Dark Horse Comics reviews for 7/26-17

Time to wrap the comic book reviews for the week of 7/26-17 with a look at the Dark Horse Comics releases.

Bank Shot #2

Conan the Slayer #11

Bank Shot #2

Marcus King is hot on the trail of the Dutchman, but he might have left his queen vulnerable in the second chapter of Bank Shot.

This issue focuses more on King’s rehabilitation from an ambush that left him paralyzed. With CIA agents bent on assassinating him, King can only rely on the kind nurse Soraya and her scientist friend to literally get him back on his feet.

Alex De Campi’s script relies too heavily on flashbacks. The narrative gets jumbled from the constant time period flip flopping. It’s not especially confusing, but De Campi overdoes it without offering much insight as to why the time switching is necessary. The story would have flowed better with more of a linear storytelling perspective.

ChrisCross’ pencils are overall strong with good facial expressions. Occasionally, some character posing is overly stiff. Snakebite Cortez’s color work is somewhat muted, which would be used to better effect if there was clearer distinction in the modern and flashback sequences.

This might not have been the strongest story roll out, but I’m intrigued enough to see where Bank Shot is headed.

Rating: 7 out of 10


Conan the Slayer #11

Conan has his final faceoff with Jehungir Agha and the monstrous Khosatral Khel. Even though the odds are against him and the beautiful Octavia, Conan might have figured out a way to defeat both enemies thanks to a weapon revealed in a dream.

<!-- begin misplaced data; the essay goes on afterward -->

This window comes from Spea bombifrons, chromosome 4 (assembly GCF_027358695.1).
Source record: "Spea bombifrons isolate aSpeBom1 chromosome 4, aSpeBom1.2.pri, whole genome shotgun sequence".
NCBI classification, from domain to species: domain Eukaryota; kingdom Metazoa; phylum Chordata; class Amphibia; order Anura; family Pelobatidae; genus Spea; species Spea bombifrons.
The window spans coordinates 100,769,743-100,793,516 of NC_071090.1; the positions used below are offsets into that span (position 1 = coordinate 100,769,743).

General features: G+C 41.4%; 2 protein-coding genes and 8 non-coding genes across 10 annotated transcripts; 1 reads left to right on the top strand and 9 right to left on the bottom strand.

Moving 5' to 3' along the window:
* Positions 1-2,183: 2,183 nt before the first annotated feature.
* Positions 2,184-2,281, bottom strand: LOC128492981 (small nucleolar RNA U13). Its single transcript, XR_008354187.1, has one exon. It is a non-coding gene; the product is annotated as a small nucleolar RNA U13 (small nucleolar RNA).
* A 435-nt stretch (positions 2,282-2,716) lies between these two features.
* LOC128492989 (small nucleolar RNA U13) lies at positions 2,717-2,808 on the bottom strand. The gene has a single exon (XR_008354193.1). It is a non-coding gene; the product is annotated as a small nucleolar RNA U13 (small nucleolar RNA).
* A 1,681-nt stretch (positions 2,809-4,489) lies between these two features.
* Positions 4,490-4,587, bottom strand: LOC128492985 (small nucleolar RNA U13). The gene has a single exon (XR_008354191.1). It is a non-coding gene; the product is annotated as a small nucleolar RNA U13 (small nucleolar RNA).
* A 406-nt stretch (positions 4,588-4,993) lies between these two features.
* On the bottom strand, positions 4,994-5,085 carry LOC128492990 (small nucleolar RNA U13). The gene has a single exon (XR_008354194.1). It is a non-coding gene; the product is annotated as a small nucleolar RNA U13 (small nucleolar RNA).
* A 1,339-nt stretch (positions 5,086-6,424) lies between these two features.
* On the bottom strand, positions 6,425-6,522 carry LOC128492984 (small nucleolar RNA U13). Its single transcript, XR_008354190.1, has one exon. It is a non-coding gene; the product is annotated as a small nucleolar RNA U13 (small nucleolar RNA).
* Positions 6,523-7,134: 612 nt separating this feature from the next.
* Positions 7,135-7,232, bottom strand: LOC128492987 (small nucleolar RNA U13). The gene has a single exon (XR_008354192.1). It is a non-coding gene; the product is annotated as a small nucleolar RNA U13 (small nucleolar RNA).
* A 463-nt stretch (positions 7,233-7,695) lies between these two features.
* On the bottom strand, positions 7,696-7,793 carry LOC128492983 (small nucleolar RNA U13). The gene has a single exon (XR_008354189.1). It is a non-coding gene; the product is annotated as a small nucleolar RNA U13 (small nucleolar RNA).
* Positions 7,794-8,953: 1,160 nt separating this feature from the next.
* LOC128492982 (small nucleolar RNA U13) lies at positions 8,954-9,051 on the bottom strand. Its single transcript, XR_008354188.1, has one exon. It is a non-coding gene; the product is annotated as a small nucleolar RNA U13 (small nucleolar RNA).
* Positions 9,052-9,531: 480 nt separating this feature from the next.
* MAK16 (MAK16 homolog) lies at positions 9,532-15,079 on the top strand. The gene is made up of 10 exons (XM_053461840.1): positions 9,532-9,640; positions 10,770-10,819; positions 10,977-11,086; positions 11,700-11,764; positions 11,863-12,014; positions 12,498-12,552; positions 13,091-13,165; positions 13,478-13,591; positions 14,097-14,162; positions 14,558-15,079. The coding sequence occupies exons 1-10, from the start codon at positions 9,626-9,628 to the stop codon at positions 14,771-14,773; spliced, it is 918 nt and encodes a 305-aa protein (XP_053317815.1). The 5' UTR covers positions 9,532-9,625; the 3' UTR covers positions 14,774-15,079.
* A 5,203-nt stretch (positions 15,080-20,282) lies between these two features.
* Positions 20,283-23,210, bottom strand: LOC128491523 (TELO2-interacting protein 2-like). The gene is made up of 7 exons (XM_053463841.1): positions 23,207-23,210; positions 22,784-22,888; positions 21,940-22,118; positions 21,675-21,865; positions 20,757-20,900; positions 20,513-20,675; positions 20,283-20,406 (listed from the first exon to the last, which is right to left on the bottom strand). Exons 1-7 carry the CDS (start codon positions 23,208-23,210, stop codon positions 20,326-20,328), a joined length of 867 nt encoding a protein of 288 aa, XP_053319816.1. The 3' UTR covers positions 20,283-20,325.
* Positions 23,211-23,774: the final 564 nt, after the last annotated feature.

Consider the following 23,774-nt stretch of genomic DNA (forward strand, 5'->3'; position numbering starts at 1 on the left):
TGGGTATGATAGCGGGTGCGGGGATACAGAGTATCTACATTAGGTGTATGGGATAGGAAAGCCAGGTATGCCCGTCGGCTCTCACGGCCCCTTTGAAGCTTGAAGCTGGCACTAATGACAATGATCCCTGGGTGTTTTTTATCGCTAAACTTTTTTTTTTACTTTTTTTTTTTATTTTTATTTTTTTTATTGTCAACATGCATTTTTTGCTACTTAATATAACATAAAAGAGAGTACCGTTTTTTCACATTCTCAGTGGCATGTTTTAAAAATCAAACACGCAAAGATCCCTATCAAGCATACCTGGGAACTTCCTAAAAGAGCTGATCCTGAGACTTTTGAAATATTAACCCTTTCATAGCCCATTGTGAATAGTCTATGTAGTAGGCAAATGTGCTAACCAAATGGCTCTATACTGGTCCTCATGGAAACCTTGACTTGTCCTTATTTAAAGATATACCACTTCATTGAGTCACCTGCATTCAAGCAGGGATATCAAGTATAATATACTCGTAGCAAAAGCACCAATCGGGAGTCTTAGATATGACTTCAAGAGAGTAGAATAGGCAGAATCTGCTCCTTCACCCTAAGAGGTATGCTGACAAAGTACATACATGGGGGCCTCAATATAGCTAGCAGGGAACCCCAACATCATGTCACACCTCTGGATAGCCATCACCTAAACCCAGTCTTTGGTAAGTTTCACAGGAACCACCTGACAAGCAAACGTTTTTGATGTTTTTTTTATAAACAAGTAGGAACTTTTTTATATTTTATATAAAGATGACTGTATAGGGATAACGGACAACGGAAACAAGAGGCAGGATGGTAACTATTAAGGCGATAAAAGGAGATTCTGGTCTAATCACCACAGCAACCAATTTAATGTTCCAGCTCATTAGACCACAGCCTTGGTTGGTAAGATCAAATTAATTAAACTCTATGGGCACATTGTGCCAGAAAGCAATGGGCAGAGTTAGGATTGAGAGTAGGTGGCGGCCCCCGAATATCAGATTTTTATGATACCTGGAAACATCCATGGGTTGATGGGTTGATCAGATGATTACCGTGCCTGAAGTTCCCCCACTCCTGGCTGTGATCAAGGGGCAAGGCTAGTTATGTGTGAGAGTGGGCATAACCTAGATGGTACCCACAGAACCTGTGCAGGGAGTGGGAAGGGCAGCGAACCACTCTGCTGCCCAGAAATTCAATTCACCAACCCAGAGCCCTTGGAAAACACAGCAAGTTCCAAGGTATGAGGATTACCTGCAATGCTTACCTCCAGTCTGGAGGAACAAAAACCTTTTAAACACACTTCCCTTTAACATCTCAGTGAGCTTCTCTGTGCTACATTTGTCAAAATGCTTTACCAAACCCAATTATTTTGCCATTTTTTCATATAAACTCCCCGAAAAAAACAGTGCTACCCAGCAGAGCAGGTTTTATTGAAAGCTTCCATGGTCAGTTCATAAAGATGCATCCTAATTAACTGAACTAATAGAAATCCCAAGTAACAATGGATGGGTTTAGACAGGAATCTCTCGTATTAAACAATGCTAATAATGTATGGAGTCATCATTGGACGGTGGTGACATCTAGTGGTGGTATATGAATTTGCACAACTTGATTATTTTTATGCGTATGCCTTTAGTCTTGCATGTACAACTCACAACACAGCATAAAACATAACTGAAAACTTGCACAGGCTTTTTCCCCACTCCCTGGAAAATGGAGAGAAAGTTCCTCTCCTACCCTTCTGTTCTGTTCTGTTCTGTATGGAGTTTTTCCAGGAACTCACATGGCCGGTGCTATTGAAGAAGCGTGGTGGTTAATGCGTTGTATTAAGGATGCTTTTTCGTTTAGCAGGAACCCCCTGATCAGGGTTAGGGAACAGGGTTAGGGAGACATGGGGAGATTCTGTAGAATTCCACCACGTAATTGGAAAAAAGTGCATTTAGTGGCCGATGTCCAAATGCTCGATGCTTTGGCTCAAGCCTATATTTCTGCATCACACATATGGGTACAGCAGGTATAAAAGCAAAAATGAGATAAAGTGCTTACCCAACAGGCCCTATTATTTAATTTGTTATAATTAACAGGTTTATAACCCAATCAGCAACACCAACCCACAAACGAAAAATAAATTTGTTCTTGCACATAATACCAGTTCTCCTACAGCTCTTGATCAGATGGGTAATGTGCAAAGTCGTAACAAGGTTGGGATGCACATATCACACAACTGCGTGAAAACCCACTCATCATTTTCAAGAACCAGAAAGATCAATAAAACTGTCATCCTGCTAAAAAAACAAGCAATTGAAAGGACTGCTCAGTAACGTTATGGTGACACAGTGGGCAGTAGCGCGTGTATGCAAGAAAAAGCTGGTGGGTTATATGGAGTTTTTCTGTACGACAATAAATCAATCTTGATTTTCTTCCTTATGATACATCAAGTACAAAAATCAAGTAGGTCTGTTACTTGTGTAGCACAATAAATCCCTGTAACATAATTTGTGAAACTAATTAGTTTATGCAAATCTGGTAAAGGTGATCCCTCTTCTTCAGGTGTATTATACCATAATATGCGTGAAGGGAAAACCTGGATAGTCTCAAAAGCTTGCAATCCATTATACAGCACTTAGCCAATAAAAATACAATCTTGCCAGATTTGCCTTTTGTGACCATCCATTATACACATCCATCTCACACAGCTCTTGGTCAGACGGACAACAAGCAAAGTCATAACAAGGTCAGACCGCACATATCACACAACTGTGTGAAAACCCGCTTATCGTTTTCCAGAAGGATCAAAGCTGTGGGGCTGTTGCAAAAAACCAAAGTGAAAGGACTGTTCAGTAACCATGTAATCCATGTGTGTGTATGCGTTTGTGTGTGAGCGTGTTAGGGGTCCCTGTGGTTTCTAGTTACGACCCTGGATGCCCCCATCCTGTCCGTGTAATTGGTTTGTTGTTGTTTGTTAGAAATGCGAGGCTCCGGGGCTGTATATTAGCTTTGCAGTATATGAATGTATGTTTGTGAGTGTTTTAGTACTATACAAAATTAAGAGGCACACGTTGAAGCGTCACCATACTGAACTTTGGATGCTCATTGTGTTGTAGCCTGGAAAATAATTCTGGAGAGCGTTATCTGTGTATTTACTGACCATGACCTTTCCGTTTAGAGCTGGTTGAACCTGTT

Cullen Bunn has Conan’s voice down masterfully and the occasional narration feels right on point with established takes on Conan. Bunn doesn’t let Conan off easily as he has to contend with two enemies. It definitely makes for a finale that’s anything but boring.

Sergio Davila’s artwork is well crafted, with plenty of intricate detailing in the backgrounds. That’s important for fantasy settings more than the typical comic genre. Davila’s Conan looks imposing, but occasionally in the wider shots, he makes Conan somewhat doughy. The heavier line/ink work helps create a striking visual and Michael Atiyeh’s colors blend nicely.

The Devil in Iron ended strongly and I’m looking forward to seeing what Bunn has in store for Conan next. Provided it stays at this quality, this will remain a terrific take on Conan.

Rating: 8 out of 10

Photo Credit: Dark Horse Comics